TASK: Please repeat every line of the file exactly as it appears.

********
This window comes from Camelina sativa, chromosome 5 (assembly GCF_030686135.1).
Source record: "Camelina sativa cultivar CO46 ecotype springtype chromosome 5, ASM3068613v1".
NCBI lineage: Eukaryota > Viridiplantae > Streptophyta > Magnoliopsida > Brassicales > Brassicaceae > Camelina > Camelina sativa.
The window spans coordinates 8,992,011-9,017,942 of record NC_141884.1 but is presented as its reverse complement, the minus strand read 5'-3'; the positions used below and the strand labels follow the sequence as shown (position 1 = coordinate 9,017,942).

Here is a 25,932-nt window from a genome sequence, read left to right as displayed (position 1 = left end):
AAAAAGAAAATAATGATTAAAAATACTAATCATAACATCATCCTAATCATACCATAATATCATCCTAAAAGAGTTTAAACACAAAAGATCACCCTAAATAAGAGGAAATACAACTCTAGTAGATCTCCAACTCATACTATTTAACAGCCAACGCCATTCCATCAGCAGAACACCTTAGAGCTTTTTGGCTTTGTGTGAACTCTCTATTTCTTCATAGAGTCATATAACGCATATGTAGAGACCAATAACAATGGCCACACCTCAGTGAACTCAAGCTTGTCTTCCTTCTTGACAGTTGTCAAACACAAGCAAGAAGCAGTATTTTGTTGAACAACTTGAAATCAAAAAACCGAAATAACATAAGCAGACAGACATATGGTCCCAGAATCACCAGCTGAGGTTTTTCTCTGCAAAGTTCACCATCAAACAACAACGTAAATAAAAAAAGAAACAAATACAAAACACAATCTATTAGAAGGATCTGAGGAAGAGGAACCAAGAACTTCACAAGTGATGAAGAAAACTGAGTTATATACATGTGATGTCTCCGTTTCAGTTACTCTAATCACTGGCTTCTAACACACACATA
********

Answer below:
This window comes from Camelina sativa, chromosome 5 (assembly GCF_030686135.1).
Source record: "Camelina sativa cultivar CO46 ecotype springtype chromosome 5, ASM3068613v1".
NCBI lineage: Eukaryota > Viridiplantae > Streptophyta > Magnoliopsida > Brassicales > Brassicaceae > Camelina > Camelina sativa.
The window spans coordinates 8,992,011-9,017,942 of record NC_141884.1 but is presented as its reverse complement, the minus strand read 5'-3'; the positions used below and the strand labels follow the sequence as shown (position 1 = coordinate 9,017,942).

Here is a 25,932-nt window from a genome sequence, read left to right as displayed (position 1 = left end):
AAAAAGAAAATAATGATTAAAAATACTAATCATAACATCATCCTAATCATACCATAATATCATCCTAAAAGAGTTTAAACACAAAAGATCACCCTAAATAAGAGGAAATACAACTCTAGTAGATCTCCAACTCATACTATTTAACAGCCAACGCCATTCCATCAGCAGAACACCTTAGAGCTTTTTGGCTTTGTGTGAACTCTCTATTTCTTCATAGAGTCATATAACGCATATGTAGAGACCAATAACAATGGCCACACCTCAGTGAACTCAAGCTTGTCTTCCTTCTTGACAGTTGTCAAACACAAGCAAGAAGCAGTATTTTGTTGAACAACTTGAAATCAAAAAACCGAAATAACATAAGCAGACAGACATATGGTCCCAGAATCACCAGCTGAGGTTTTTCTCTGCAAAGTTCACCATCAAACAACAACGTAAATAAAAAAAGAAACAAATACAAAACACAATCTATTAGAAGGATCTGAGGAAGAGGAACCAAGAACTTCACAAGTGATGAAGAAAACTGAGTTATATACATGTGATGTCTCCGTTTCAGTTACTCTAATCACTGGCTTCTAACACACACATA